Policymaking Under Pressure: The Perils of Incremental Responses to Climate Change
AbstractFederal policymakers' reluctance to enact a comprehensive climate change policy during the past decade has coincided with increased awareness of the inevitability and severity of the problems from global climate change. Thus, it is no surprise that piecemeal, sub-federal policies have garnered considerable support. Bolstered by the political science literature on the promise of incrementalism and democratic experimentalism, many proponents of climate change action favor incremental steps in the hope that they will improve the environment or at least serve as a basis for more comprehensive policies. Against this hopeful view, we explain why ad hoc responses to climate change may well be no better than, and possibly will be worse than, no action at all. Incremental climate change policies can give rise to predictable and nontrivial problems, such as non-effect, leakage, climate side effects, other side effects, lock-in, and lulling. Such problems not only can undermine the interim policies themselves but also may delay the adoption of a more comprehensive climate change policy. We present an upstream cap-and-trade policy as one such comprehensive alternative, showing how it would prove less susceptible to the kinds of policy failures that afflict incremental policies. Only by resisting the pressures to act immediately, and investing the necessary time and resources to craft a comprehensive solution, will environmental policymakers be able to guard against the perils that afflict ad hoc policymaking.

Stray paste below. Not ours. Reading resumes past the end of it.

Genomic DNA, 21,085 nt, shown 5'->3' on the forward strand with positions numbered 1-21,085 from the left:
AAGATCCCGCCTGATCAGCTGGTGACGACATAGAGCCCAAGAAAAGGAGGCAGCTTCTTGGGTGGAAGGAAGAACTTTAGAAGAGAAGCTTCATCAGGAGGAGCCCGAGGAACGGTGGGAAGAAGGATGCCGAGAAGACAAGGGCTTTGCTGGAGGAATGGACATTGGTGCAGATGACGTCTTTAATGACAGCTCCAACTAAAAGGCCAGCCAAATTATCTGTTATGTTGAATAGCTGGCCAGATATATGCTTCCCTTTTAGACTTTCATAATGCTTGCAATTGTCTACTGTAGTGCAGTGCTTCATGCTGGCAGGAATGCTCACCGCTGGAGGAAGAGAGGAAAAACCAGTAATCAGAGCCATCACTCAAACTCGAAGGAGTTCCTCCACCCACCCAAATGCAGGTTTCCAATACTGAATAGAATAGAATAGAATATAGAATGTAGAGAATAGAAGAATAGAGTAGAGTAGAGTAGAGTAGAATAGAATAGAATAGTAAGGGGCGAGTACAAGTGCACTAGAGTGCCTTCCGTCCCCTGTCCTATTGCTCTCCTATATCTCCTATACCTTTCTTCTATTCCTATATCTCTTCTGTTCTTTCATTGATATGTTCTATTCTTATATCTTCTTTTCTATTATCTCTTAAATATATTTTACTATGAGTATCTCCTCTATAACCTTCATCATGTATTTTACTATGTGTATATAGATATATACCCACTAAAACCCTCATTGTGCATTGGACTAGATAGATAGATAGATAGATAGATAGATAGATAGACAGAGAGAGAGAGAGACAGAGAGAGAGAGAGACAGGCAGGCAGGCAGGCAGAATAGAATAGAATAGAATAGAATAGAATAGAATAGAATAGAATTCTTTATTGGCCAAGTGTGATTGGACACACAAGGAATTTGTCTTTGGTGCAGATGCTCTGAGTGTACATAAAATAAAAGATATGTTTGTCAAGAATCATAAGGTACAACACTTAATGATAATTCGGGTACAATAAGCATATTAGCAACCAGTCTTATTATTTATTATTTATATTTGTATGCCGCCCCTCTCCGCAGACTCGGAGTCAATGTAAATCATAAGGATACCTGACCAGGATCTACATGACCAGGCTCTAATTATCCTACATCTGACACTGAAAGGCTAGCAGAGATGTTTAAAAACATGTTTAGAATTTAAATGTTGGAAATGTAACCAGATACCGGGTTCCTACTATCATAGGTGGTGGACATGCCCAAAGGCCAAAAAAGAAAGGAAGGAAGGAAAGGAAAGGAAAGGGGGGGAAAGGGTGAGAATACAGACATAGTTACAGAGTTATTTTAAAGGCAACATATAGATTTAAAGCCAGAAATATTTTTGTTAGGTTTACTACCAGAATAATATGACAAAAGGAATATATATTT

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Bibliographic InfoPaper provided by Regulation2point0 in its series Working paper with number 563.
Date of creation: Jun 2008
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